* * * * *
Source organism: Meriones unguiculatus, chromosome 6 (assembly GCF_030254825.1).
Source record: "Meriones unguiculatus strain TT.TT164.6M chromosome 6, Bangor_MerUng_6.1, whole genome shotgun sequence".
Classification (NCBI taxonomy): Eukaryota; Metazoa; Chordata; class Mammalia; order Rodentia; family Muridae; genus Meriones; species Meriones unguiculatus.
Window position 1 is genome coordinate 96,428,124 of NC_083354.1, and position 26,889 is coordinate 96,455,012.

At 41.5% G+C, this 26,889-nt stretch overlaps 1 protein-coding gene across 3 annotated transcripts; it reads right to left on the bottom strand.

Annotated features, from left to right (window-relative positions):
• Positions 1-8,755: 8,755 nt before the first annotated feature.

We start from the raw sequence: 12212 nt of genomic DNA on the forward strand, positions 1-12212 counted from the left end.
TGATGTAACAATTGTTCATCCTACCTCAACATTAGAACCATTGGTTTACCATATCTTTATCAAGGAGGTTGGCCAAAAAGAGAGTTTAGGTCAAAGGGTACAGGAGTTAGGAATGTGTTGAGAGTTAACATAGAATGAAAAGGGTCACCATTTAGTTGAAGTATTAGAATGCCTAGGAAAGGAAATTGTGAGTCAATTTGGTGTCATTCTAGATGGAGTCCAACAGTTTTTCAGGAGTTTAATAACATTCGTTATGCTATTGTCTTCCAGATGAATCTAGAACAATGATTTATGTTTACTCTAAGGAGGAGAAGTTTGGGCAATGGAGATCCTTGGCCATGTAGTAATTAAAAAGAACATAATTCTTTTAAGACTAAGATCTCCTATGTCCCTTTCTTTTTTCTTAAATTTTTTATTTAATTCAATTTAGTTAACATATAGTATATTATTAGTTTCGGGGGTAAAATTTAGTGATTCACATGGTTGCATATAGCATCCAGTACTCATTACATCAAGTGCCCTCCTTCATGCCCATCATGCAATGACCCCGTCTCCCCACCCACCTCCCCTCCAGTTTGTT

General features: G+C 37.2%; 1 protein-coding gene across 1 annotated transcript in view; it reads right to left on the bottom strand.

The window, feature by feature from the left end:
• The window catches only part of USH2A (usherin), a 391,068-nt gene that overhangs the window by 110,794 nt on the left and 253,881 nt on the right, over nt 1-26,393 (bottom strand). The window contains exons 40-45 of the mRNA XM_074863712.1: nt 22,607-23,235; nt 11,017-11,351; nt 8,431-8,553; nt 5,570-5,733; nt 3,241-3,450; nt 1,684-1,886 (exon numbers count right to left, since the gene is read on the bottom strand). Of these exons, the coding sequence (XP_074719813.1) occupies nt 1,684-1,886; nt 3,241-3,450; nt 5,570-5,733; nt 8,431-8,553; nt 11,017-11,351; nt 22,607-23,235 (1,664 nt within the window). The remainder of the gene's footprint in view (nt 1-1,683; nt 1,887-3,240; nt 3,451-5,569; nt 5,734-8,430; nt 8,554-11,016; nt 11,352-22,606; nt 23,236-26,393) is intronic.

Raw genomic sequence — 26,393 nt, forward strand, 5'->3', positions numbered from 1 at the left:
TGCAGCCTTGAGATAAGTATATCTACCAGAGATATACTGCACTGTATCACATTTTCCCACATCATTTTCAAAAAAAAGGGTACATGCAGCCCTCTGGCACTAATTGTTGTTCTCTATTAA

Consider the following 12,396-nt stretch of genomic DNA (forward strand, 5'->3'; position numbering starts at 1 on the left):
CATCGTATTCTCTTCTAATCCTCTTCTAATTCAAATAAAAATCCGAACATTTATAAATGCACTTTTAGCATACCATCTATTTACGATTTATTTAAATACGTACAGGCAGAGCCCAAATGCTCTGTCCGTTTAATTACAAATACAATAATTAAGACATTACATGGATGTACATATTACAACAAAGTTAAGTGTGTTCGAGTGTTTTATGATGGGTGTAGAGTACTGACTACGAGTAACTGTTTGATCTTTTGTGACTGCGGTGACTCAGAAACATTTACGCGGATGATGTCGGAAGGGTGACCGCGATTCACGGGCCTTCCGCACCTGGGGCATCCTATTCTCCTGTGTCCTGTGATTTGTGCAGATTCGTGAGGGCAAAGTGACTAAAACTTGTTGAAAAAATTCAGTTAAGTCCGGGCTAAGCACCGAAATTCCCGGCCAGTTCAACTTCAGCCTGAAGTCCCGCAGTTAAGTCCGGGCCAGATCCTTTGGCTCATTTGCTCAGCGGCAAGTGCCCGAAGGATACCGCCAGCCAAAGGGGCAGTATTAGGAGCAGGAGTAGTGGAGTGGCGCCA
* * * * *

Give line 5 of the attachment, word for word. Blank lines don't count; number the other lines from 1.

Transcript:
At 41.5% G+C, this 26,889-nt stretch overlaps 1 protein-coding gene across 3 annotated transcripts; it reads right to left on the bottom strand.